Students need to take responsibility for their health and keep in mind the health of their families and friends. Going back to school can be an anxious time this fall, but some general insight can help to make the transition back to school easier.
- Throughout the U.S., coronavirus cases are rising among college-aged people. The spread of the virus has been connected to events such as parties, drinking at off-campus barsand athletic practices1. If there are outbreaks of the virus this fall, campuses may be forced to shut down again.
- According to the Chronicle of Higher Education, which is following the plans of more than 800 colleges, two-thirds of colleges are planning to welcome back students in person, and 7% are planning to hold classes online only2.
- Families should look at the website of the college to see what plans the school has in place and what other information has been communicated to students, families and faculty3.
Guidance from the CDC for Living On Campus
While it’s difficult to predict where cases of the virus will surge, there are steps that college students can take to keep themselves, and their family and friends safe.
According to the CDC, the guidelines below should be followed on campus4:
- In dorms: Don’t share items with roommates or others, and if you do share, clean and disinfect items first.
- Shared bathrooms in dorms: Don’t place toothbrushes directly on counter surfaces and use totes to carry personal items, limiting contact with other surfaces in the bathroom.
- Classrooms: If they fit your educational needs and are available, enroll in online classes. If going to in-person classes, wipe down your desk with a disinfectant wipe if possible. Create physical distance between other students by skipping seats, and avoid placing your personal items such as cell phones on your desk.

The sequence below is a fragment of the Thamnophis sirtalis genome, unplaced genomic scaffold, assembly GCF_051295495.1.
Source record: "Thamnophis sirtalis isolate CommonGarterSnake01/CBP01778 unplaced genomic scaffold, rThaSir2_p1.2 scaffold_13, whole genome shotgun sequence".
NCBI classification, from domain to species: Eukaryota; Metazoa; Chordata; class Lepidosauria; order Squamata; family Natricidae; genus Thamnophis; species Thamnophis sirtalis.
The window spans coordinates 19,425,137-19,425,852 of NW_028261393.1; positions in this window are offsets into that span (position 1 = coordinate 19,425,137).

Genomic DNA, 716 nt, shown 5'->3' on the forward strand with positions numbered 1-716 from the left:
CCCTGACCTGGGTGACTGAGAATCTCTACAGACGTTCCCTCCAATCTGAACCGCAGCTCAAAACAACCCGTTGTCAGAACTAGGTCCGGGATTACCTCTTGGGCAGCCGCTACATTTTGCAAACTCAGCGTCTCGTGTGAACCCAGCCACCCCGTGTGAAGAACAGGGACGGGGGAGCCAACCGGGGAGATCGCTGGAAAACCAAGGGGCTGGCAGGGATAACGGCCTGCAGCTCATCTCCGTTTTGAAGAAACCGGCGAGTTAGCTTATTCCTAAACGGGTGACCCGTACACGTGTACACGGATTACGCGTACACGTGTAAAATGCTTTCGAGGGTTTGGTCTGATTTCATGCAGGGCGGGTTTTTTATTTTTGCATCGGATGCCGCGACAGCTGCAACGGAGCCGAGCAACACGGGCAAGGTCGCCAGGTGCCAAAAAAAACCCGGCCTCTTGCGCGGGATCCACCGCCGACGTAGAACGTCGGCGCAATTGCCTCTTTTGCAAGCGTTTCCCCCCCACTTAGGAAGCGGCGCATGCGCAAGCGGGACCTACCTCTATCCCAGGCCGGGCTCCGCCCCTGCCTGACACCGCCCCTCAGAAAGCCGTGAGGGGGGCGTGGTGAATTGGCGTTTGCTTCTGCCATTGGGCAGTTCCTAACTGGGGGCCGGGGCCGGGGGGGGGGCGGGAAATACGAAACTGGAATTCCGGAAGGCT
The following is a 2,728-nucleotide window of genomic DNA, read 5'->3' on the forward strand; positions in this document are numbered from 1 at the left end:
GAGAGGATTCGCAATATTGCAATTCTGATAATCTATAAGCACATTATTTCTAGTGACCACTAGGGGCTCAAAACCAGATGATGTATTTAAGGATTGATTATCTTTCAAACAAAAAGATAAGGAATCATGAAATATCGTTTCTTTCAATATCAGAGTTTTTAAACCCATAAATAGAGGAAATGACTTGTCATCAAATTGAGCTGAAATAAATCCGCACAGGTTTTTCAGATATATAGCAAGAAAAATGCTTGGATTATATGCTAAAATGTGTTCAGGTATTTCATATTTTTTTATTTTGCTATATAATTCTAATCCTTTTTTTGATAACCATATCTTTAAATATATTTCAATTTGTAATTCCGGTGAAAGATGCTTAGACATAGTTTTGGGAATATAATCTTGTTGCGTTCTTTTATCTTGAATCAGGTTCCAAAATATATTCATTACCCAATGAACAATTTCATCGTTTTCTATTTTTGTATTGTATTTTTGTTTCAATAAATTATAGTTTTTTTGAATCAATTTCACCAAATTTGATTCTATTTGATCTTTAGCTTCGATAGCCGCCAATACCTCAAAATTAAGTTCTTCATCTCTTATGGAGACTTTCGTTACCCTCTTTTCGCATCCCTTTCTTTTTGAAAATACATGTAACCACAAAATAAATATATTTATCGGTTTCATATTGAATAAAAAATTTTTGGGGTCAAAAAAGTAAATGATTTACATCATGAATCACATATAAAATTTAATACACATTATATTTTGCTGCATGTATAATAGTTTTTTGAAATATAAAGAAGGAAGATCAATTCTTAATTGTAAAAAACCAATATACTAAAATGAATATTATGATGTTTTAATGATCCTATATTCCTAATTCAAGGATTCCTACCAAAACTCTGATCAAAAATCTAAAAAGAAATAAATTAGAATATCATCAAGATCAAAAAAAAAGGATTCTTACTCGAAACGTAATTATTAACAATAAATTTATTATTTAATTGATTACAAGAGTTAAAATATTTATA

- Dining halls and meals: Don’t share food, drink, utensils or other items. If possible, pick up “grab-and-go options” and avoid buffets and self-serve stations.
- Laundry rooms: Clean and disinfect surfaces that have been touched by others, such as buttons on the washing machine).
Cloth mask usage5:
- Make sure you can breathe through it
- Wear it whenever going out in public
- Make sure it covers your nose and mouth
- Wash cloth masks in the warmest appropriate water setting for the fabric after using.
Health Considerations On-Campus
A few things both parents and students may want to consider:
- Where is the student health center, and what happens if a student is starting to have symptoms? It’s best to stay in the dorm room and contact the school’s health service to make an appointment so that they can anticipate the student’s arrival for evaluation of symptoms6.
- If there is no health clinic, where will they send students with health care needs7?
Arming yourself with information beforehand will go a long way to ensuring both you and your students feel as safe and secure as possible.